Purpose – The purpose of this paper is to examine the antecedents (the medieval guild) of modern day industrial clustering. The paper challenges the notion that work of Alfred Marshall provides the intellectual underpinning of cluster thinking. Design/methodology/approach – The source material uses archival research on medieval guilds and historical texts. In tracing the development of forms of co‐operative association this paper employs the technique of genealogical spanning. The prism of forms of co‐operative association is used to examine the rise and fall of the medieval guild. Findings – Medieval guilds have been largely ignored by modern proponents of cluster theory and Italianate industrial districts. Guild activity in technological invention and innovation, in skills transfer and knowledge (both codified and tacit) had many of the same positive attributes that are found in neo‐Marshallian industrial districts. The long history of cooperative behaviour in geographically concentrated firms in industrial districts had its genesis in the medieval guild. Research limitations/implications – The paper suggests that collaboration (in craft guilds) and clusters (cooperation and relationships) have been a dominant paradigm since the Middle Ages; a viewpoint which is commonly ignored by the dominant US‐centric view of individualism, competition and arms lengths relationships in business. Cooperation and relationships have attracted significant scholarly attention and most recently the studies in the cluster literature have tended to favour the social and knowledge‐based approach. This phenomenon suggests that the future social, political and economic dynamics in Europe will remain firmly rooted in the creation of areas of regional specialization, as has been the case in the past. Originality/value – This paper contributes to our understanding of the embeddedness of cooperation by comparing the characteristics of the medieval guild with the characteristics of modern day (Porterian clusters). Cooperation rather than competition is the dominant paradigm of industrial activity. The competitive divide between employers and employees was an aberration of the Industrial Revolution and promoted by political economists as a means of facilitating the mobility of labour by diffusion.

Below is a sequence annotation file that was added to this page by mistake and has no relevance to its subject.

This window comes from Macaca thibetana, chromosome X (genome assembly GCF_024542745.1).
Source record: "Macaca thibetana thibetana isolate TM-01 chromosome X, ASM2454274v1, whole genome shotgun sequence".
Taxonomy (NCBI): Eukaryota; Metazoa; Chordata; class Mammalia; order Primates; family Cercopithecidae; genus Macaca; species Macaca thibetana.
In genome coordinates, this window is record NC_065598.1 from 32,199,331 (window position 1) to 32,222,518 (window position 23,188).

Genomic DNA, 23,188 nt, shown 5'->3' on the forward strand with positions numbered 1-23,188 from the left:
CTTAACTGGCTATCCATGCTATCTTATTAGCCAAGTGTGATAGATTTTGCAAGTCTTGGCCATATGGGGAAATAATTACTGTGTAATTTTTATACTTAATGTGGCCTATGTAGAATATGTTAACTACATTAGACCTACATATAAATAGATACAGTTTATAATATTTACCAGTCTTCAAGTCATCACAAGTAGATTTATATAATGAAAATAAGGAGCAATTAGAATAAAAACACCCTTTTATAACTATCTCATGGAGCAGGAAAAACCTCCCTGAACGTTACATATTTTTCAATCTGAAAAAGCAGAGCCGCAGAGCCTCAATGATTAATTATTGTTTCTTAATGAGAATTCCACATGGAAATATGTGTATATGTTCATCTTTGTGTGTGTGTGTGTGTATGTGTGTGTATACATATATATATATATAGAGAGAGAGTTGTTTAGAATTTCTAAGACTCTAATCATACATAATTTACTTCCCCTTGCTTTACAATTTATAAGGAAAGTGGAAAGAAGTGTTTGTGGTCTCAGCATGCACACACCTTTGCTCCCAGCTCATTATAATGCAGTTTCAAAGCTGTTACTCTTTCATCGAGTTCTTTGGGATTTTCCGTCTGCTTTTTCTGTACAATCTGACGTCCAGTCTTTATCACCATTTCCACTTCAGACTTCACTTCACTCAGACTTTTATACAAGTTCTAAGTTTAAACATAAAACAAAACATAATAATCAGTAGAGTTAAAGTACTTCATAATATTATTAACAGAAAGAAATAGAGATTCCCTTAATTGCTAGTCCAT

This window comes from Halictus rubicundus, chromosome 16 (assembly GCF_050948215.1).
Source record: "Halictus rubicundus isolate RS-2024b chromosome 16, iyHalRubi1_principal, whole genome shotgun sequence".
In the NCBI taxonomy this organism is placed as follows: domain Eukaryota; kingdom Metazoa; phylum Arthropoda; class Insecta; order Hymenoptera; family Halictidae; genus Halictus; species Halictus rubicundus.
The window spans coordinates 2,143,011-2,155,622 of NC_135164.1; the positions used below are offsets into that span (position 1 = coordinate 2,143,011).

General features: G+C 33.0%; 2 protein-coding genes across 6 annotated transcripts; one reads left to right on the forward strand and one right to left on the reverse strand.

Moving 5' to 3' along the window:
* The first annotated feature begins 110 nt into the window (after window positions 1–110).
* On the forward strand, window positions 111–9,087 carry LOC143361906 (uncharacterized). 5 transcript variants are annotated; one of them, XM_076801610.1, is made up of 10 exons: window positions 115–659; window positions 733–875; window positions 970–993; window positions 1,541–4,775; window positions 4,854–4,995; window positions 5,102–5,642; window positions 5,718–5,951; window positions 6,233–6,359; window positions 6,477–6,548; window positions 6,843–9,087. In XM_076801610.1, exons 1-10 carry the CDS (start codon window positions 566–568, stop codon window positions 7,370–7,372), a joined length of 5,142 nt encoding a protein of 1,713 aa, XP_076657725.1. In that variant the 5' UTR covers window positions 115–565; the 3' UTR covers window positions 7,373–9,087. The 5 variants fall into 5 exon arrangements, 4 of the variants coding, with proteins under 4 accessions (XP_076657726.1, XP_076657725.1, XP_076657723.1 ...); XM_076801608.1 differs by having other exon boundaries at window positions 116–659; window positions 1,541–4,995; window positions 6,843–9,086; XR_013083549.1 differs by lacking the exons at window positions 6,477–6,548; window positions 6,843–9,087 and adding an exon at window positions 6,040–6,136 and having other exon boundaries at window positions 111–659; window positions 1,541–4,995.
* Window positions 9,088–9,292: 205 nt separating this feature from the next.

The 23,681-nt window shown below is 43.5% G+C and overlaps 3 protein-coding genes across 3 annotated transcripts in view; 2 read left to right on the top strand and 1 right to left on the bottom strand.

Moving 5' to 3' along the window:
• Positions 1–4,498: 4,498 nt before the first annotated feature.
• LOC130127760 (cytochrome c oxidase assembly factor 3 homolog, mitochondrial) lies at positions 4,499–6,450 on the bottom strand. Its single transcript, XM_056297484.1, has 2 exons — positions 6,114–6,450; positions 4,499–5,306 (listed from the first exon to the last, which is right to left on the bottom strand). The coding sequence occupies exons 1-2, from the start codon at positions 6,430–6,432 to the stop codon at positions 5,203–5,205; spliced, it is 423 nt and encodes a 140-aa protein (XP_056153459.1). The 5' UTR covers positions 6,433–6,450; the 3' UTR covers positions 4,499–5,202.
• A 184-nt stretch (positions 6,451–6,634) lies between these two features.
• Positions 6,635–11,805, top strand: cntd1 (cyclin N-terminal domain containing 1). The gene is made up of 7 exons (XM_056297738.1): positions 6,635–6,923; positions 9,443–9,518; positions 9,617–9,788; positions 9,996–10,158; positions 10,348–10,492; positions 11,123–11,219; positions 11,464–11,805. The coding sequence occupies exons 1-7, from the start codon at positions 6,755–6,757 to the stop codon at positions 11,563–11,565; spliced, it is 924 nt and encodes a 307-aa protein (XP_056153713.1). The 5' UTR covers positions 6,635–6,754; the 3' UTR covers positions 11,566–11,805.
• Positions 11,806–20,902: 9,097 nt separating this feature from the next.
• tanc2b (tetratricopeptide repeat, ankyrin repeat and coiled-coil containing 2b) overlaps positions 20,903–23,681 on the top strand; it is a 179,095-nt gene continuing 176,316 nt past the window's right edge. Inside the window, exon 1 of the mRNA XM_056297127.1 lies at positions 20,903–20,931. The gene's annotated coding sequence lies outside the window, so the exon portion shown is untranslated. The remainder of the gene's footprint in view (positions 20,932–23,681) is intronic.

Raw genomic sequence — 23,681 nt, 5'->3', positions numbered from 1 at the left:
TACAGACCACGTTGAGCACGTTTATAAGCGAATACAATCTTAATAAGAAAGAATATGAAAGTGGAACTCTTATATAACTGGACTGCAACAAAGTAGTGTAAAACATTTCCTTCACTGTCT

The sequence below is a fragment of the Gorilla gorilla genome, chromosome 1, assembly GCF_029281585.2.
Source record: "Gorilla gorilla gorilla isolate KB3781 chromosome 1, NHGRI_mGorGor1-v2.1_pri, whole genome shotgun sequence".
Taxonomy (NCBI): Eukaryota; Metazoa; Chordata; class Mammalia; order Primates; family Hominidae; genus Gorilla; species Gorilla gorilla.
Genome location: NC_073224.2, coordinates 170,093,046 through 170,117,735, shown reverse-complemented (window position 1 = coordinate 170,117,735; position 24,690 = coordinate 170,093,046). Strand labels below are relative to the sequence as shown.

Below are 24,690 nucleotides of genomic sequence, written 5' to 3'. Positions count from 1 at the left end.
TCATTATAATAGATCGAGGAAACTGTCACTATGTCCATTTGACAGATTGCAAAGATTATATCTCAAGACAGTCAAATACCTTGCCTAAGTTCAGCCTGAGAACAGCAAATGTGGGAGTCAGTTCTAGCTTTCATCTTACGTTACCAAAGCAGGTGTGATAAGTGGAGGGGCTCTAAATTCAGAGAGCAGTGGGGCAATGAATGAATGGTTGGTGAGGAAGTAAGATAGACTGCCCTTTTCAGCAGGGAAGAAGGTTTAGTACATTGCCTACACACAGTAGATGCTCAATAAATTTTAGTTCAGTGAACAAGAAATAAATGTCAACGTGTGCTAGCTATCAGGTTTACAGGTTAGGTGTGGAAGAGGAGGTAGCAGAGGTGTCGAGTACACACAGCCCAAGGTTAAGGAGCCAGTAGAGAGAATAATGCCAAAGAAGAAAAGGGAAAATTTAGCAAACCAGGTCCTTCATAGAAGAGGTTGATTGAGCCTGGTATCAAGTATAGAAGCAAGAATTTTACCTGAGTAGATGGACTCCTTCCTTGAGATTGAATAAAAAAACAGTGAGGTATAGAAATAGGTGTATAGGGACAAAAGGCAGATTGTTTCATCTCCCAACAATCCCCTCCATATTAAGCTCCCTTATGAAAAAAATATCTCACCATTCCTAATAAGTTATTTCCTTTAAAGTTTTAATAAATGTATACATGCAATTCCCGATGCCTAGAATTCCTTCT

Journal of Management History – Emerald Publishing
Published: Sep 27, 2011
Keywords: Medieval guilds; Labour specialization; Cluster analysis
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